Table of contents

  • Brand Names
  • Chemistry
  • Pharmacologic Category
  • Mechanism of Action
  • Therapeutic Use
  • Pregnancy and Lactation Implications
  • Contraindications
  • Warnings and Precautions
  • Adverse Reactions
  • Toxicological Effects
  • Caution and personalized dose adjustment in patients with the following genotypes
  • Other genes that may be involved
  • Substrate of
  • Drug Interactions
  • Nutrition/Nutraceutical Interactions
  • Dosage
  • Pharmacokinetics and Pharmacodynamics
  • Special Considerations

Brand Names


Denmark: Nitoman; France: Xenazine; Germany: Nitoman, Xenazine; Greece: Xenazine; Ireland: Nitoman; Italy: Xenazina; Malta: Xenazine; Netherlands: Xenazine; Portugal: Nitoman, Revocon; Spain: Nitoman; Sweden: Xenazine; UK: Xenazine.

North America

Canada: Nitoman; USA: Xenazine.

Drug combinations


Tetrabenazine: C~19~H~27~NO~3~. Mw: 317.42. 1,3,4,6,7,11b-Hexahydro-3-isobutyl-9,10-dimethoxy-2H-benzo[a]quinolizin-2-one. CAS-58-46-8.

Pharmacologic Category

Central Nervous System Agents, Miscellaneous. Central Monoamine-Depleting Agent. (ATC-Code: N07XX06).

Mechanism of action

Within basal ganglia, interferes with and depletes monoamine neurotransmitters (including dopamine, serotonin, and norepinephrine) in presynaptic vesicles (probably through actions on vesicle monoamine transporter). Tetrabenazine inhibits presynaptic dopamine release and also blocks CNS dopamine receptors. Effects resemble reserpine but with less peripheral activity and shorter duration of action. Treatment results in symptomatic improvement of hyperkinetic movement disorders, including Huntington’s chorea, hemiballismus, senile chorea, tic, Gilles de la Tourette’s syndrome, and tardive dyskinesia.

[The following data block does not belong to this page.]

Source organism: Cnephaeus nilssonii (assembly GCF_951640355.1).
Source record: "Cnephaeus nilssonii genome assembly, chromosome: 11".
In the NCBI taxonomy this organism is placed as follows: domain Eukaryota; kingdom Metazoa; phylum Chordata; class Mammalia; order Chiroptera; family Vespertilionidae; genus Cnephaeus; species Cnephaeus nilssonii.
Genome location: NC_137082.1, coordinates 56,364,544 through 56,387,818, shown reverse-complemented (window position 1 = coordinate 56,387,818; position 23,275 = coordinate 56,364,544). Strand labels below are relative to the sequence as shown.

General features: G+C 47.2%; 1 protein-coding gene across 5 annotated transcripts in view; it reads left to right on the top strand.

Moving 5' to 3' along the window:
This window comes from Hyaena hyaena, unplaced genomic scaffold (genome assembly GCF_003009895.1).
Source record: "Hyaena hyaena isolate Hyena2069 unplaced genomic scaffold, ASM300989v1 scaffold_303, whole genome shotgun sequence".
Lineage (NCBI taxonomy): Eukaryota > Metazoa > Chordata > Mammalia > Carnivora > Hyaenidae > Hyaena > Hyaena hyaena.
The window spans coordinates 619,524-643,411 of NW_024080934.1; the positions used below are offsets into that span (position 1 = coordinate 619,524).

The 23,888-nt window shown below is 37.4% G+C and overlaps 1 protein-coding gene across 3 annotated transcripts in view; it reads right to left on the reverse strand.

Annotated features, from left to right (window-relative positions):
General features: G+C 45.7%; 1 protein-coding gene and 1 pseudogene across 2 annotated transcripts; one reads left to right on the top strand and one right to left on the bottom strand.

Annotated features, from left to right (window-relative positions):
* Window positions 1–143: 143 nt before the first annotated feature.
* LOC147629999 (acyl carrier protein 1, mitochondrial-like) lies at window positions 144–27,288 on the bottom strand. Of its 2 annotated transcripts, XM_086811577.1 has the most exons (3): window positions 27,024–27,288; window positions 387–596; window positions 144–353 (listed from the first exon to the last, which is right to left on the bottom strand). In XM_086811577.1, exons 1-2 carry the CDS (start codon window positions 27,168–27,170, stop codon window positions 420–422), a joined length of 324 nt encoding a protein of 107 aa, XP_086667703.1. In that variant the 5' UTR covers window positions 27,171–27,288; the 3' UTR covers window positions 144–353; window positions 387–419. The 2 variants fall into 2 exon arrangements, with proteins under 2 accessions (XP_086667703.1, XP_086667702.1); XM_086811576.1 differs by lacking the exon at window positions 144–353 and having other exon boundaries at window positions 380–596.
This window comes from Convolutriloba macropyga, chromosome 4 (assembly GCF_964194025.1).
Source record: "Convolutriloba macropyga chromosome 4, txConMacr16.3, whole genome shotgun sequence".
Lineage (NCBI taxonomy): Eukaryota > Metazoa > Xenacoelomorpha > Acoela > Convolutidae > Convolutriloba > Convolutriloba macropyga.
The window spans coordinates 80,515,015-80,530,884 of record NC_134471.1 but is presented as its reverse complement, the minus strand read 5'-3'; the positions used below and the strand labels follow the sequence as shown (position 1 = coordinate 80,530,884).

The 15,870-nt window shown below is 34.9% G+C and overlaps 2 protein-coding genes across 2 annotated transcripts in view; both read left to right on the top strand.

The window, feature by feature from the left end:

Therapeutic use

Treatment of chorea associated with Huntington’s disease. Treatment of hyperkinetic movement disorders, including Huntington’s chorea, hemiballismus, senile chorea, Tourette syndrome, and tardive dyskinesia.

Pregnancy and lactiation implications

Adverse events observed in some animal studies. There are no adequate, well-controlled studies in pregnant women. Avoid use in pregnant women unless potential benefit justifies potential risk to fetus. Not recommended in nursing women.

Unlabeled use


Actively suicidal patients, or with untreated or inadequately treated depression. Hepatic impairment. Use with or within 14 days of MAOIs. Use with or within 20 days of reserpine. Hypersensitivity to tetrabenazine or any component of the formulation. History or current episode of clinical depression.

Warnings and precautions

Use associated with akathisia. May cause CNS depression. May increase risk for depression and suicidal ideation. Use with caution in history of depression. Use associated with esophageal dysmotility, dysphagia, and aspiration. Use with caution in risk of aspiration pneumonia. Use may be associated with NMS. May cause orthostatic hypotension. Has been shown to prolong QT interval alone (minimal) and with other drugs with comparable effects on QT interval (additive). Avoid use in congenital QT prolongation, history of cardiac arrhythmias, or concomitant drugs known to cause QT prolongation. Use with caution in Parkinson’s disease (may induce/exacerbate symptoms of parkinsonism (more common in elderly patients)), and in breast cancer or other prolactin-dependent tumors (elevates prolactin levels). Possible comorbid psychiatric disorders and potential psychiatric adverse effects. Not studied with concomitant use of neuroleptic drugs (e.g. haloperidol, olanzapine), adverse effects may be additive. Patients should be tested for CYP2D6 gene. Should not be used to treat levodopa-induced dyskinesia.



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